Swing, flanked by Bonnie and Toby. Artist: Phil Martin.


Medium: Comic books
Published by: Quality Comics
First Appeared: 1941
Creator: Robert Turner (writer) and Phil Martin (artist)
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As every reader of comics knows, comics are unlimited in their ability to convey fictional genres. Superheroes are most typical of their contents, followed by funny animals. But science fiction (e.g., Atomic Knights), horror (Tales from the Crypt) and teenage humor (Cookie) are also prominent there. Less prominent genres include sports (Tank McNamara), private eyes (Ken Shannon) …

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… and soap opera (Apartment 3-G). But at least one genre, while not entirely unknown in comics, is more typically found in media based on the performing arts — stage, movies and TV. That's the genre of stories taking place backstage in the show business environment itself, such as I Love Lucy, The Muppet Show and practically every movie Fred Astaire starred in.

There were exceptions, of course. Dixie Dugan was based on the novel Show Girl. The Adventures of Patsy, after an initial period in which it introduced comics' first costumed superhero, was about a Hollywood starlet. And Mary Perkins was a soap opera about show biz people. They're even less frequently seen in the comic book end of the medium, unless you count short-lived series like Della Vision and Miss Beverly Hills of Hollywood, but there are some — such as Swing Sisson, whose act ran for years in the back pages of Feature Comics.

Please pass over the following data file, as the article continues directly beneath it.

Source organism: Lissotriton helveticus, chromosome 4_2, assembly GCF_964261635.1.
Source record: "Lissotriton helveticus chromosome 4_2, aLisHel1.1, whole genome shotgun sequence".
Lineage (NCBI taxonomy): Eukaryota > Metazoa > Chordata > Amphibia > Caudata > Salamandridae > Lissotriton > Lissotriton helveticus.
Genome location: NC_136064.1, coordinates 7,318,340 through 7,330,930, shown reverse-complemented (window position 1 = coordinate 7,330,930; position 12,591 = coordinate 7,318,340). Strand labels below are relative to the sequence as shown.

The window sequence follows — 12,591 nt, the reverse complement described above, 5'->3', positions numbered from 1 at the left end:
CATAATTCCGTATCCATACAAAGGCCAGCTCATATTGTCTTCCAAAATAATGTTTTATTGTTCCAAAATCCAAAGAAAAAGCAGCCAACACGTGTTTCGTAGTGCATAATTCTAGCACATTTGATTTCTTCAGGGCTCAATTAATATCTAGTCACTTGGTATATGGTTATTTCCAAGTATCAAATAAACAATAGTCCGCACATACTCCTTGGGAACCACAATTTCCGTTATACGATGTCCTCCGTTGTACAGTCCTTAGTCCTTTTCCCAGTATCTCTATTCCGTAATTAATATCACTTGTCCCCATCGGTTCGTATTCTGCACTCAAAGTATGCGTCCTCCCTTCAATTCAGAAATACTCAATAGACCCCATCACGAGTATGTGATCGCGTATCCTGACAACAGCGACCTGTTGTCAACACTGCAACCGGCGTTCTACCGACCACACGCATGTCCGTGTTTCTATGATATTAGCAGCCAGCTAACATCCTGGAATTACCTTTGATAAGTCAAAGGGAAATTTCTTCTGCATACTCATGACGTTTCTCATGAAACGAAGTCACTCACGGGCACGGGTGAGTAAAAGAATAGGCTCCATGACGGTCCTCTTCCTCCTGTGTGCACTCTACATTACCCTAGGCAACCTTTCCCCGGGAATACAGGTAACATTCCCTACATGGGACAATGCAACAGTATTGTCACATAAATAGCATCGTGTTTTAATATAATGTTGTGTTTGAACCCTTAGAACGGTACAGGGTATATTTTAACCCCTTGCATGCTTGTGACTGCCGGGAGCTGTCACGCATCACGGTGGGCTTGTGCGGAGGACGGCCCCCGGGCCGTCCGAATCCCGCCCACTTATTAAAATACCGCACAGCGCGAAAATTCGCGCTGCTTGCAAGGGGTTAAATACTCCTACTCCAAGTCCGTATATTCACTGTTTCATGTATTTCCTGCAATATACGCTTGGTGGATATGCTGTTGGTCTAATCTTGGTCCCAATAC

Swing was the band leader at The Clover Club. Other performers included singer Bonnie Baxter and sax player Toby Tucker, both of whom usually helped out in the two-fisted scrapes Swing inevitably got involved with in the glitzy but racket-beset night club business of the 1940s. They made occasional forays into other areas of entertainment, but mostly hung around the club where they were the stars.

The gang was introduced in Feature Comics #49 (October, 1941), replacing USA. The cover feature was Lala Palooza (tho Doll Man alternated with Lala and later replaced her on the covers completely). They never got onto the covers themselves. The publisher was Quality Comics (Candy, Marmaduke Mouse, and a host of superheroes). It was created by writer Robert Turner (Wildfire, The Black Owl) and artist Phil Martin (earlier an assistant on Ella Cinders and later an assistant on Jane Arden). Martin later made a name for himself designing typefaces.

Swing led his band and traded punches with crooks throughout the 1940s. In fact, he stayed on the job as long as Feature was published, outlasting all the title's superheroes — Spider Widow & The Raven, Rusty Ryan (no relation), Inferior Man if he counts, even Doll Man himself. The last issue was #144 (May, 1950), and after that Swing Sisson was finished. DC Comics probably owns the character now, but there's not much call for an adventure-prone big band leader these days, so they haven't found a use for him.


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